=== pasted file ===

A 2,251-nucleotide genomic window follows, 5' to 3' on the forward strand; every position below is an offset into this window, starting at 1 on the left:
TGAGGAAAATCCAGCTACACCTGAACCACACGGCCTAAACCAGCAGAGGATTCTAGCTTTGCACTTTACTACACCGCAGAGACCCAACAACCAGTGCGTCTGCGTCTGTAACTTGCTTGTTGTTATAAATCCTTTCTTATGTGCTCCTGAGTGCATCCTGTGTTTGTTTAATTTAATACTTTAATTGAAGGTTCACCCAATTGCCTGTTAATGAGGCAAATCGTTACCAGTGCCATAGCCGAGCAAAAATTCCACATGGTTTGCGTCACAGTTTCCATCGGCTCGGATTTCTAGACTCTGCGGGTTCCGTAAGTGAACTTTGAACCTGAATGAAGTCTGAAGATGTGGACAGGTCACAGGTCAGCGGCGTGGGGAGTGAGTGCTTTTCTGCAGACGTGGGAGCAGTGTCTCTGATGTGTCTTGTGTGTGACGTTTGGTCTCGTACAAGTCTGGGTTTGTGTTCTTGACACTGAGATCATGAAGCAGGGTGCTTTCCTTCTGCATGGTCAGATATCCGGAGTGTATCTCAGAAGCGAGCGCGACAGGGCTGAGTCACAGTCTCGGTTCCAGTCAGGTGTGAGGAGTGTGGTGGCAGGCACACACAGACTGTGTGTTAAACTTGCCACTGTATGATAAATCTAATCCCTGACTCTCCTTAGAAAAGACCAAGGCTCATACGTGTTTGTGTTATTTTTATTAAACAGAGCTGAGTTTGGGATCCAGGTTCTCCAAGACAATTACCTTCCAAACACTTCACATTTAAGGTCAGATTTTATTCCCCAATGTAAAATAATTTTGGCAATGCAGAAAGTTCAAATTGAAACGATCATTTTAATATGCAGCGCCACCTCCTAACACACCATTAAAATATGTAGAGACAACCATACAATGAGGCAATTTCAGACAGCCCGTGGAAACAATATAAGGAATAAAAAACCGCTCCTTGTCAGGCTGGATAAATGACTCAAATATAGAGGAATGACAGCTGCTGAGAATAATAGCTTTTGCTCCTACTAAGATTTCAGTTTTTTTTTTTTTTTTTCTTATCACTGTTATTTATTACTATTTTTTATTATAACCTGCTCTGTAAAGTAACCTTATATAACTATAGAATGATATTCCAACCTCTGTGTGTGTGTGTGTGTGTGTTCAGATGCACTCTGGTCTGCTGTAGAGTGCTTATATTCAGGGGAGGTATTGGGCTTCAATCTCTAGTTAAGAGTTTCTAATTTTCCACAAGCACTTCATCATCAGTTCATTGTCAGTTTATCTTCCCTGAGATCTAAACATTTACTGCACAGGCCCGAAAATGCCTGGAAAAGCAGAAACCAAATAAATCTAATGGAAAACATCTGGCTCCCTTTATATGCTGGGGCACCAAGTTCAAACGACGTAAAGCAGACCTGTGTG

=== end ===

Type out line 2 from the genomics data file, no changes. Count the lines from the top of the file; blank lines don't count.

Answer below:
TGAGGAAAATCCAGCTACACCTGAACCACACGGCCTAAACCAGCAGAGGATTCTAGCTTTGCACTTTACTACACCGCAGAGACCCAACAACCAGTGCGTCTGCGTCTGTAACTTGCTTGTTGTTATAAATCCTTTCTTATGTGCTCCTGAGTGCATCCTGTGTTTGTTTAATTTAATACTTTAATTGAAGGTTCACCCAATTGCCTGTTAATGAGGCAAATCGTTACCAGTGCCATAGCCGAGCAAAAATTCCACATGGTTTGCGTCACAGTTTCCATCGGCTCGGATTTCTAGACTCTGCGGGTTCCGTAAGTGAACTTTGAACCTGAATGAAGTCTGAAGATGTGGACAGGTCACAGGTCAGCGGCGTGGGGAGTGAGTGCTTTTCTGCAGACGTGGGAGCAGTGTCTCTGATGTGTCTTGTGTGTGACGTTTGGTCTCGTACAAGTCTGGGTTTGTGTTCTTGACACTGAGATCATGAAGCAGGGTGCTTTCCTTCTGCATGGTCAGATATCCGGAGTGTATCTCAGAAGCGAGCGCGACAGGGCTGAGTCACAGTCTCGGTTCCAGTCAGGTGTGAGGAGTGTGGTGGCAGGCACACACAGACTGTGTGTTAAACTTGCCACTGTATGATAAATCTAATCCCTGACTCTCCTTAGAAAAGACCAAGGCTCATACGTGTTTGTGTTATTTTTATTAAACAGAGCTGAGTTTGGGATCCAGGTTCTCCAAGACAATTACCTTCCAAACACTTCACATTTAAGGTCAGATTTTATTCCCCAATGTAAAATAATTTTGGCAATGCAGAAAGTTCAAATTGAAACGATCATTTTAATATGCAGCGCCACCTCCTAACACACCATTAAAATATGTAGAGACAACCATACAATGAGGCAATTTCAGACAGCCCGTGGAAACAATATAAGGAATAAAAAACCGCTCCTTGTCAGGCTGGATAAATGACTCAAATATAGAGGAATGACAGCTGCTGAGAATAATAGCTTTTGCTCCTACTAAGATTTCAGTTTTTTTTTTTTTTTTTCTTATCACTGTTATTTATTACTATTTTTTATTATAACCTGCTCTGTAAAGTAACCTTATATAACTATAGAATGATATTCCAACCTCTGTGTGTGTGTGTGTGTGTGTTCAGATGCACTCTGGTCTGCTGTAGAGTGCTTATATTCAGGGGAGGTATTGGGCTTCAATCTCTAGTTAAGAGTTTCTAATTTTCCACAAGCACTTCATCATCAGTTCATTGTCAGTTTATCTTCCCTGAGATCTAAACATTTACTGCACAGGCCCGAAAATGCCTGGAAAAGCAGAAACCAAATAAATCTAATGGAAAACATCTGGCTCCCTTTATATGCTGGGGCACCAAGTTCAAACGACGTAAAGCAGACCTGTGTG